I mean I barely curse them in my voodoo rituals or anything.
Rather than evaluate the quality of these rationalizations and whether I think one or another truly absolves a person of watching Ender's Game (again, a personal decision, not mine to make for others), it is most informative to watch the process itself. No one minded giving up Chic Fil-A sandwiches that they had never eaten anyway or switching to a new brand of pasta when they couldn't really tell the difference and in both of those cases, not ONE person brought up the livelihood of the poor, innocent, non-bigoted workers who would suffer economically, or how the product itself had no inherent homophobia in it, or how little the C.E.O. really made "per sandwich."
But a geeky movie of a childhood favorite book with lots of explosions and giant bugs that looks like it might be pretty cool? Things get interesting.
Even if you disagree with me so completely that you kind of agree with Card (and if you do, I truly wouldn't mind if you kept it to yourself.....really.), there are fundamental lessons in characterization to be had here. This is human condition at its human conditionyest.
But another major thing a writer can also pay attention to how their personal behavior can dramatically affect their trajectory as an artist. This is a lesson best learned when it's happening to someone else. An artist can use the attention their work receives as a kind of "capital.". But how they choose to spend this "capital" (especially if they use it to endorse socio-political positions) will never be a neutral decision. I have gotten straight up DEATH THREATS because of some of the feminist positions I have espoused here on Writing About Writing. A writer (or any artist) who spends this capital on a cause is must be aware of the choice they're making.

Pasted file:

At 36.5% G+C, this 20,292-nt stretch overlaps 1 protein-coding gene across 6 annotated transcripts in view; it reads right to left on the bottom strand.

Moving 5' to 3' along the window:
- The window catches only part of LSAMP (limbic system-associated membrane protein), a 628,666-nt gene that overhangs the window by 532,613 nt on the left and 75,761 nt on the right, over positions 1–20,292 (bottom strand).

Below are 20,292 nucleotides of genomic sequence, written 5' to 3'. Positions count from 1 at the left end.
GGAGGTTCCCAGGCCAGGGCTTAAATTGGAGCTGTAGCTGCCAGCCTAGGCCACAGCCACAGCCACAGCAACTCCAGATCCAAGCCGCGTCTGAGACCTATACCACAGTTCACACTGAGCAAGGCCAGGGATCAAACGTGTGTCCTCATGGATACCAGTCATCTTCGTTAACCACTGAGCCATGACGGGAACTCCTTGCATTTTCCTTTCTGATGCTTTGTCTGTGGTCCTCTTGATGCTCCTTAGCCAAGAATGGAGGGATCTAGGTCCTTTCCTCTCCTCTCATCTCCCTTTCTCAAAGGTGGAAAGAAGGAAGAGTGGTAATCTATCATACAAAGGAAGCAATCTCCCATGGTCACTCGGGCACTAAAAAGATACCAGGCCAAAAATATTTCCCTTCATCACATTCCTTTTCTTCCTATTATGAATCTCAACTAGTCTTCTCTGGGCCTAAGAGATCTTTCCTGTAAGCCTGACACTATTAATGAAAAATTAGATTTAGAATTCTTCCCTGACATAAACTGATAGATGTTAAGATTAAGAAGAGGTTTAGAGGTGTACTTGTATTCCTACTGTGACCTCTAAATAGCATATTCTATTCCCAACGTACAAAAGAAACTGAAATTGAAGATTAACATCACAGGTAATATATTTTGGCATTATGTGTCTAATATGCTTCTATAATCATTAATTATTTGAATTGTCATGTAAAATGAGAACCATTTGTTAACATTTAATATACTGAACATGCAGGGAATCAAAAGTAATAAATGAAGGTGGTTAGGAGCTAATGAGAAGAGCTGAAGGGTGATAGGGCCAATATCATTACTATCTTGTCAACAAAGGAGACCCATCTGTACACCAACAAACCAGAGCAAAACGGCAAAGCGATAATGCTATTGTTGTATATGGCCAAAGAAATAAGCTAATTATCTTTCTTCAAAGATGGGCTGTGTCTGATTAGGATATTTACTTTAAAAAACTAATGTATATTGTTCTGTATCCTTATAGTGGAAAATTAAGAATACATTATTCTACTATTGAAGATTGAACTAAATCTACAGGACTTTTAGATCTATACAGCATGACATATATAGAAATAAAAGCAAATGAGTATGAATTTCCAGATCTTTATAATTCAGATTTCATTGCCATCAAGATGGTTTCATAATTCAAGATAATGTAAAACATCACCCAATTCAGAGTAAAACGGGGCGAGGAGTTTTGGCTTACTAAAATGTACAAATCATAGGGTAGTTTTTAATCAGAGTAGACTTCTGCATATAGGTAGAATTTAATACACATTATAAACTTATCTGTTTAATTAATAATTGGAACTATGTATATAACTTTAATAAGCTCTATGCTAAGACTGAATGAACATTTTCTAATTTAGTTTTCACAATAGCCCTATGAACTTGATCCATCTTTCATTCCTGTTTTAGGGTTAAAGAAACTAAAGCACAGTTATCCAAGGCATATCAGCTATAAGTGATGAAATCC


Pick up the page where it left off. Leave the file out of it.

Card is getting thrown under the bus by everyone attached to Ender's Game including Hollywood, but he has also lost a lot of readers as well. With a household name as big as Card, it may not matter to lose a few thousand social liberals, but most aspiring writers can't afford to alienate even a portion of their audience.
Lots of artists have causes and issues they champion without so much controversy or turmoil and the difference is profound, but one that any artist (and especially writers) would do well to pay attention to and understand:
Most artist promote what they love instead of bashing what they hate.
Card's problem is that he went the opposite direction. He has codified and repeatedly expressed his own bigotry, and his legacy has become one of hatred and intolerance. Only a few extreme readers would have cared if Card had taken an intensely pro-Mormon position promoted the Church of Latter Day Saints, or celebrated their church culture even to an absurd extreme. Almost no one would have boycotted his movie.
There's a lesson to be learned for all writers (and artists) about the vast difference between championing a cause, even a people, and championing hate and bigotry. If a writer wants to have some feelings deep down in places they don't talk about at parties--and everyone has such feelings--that's fine, but they do have to be conscientious about what they give their voice to--especially their artistic, public voice--and how.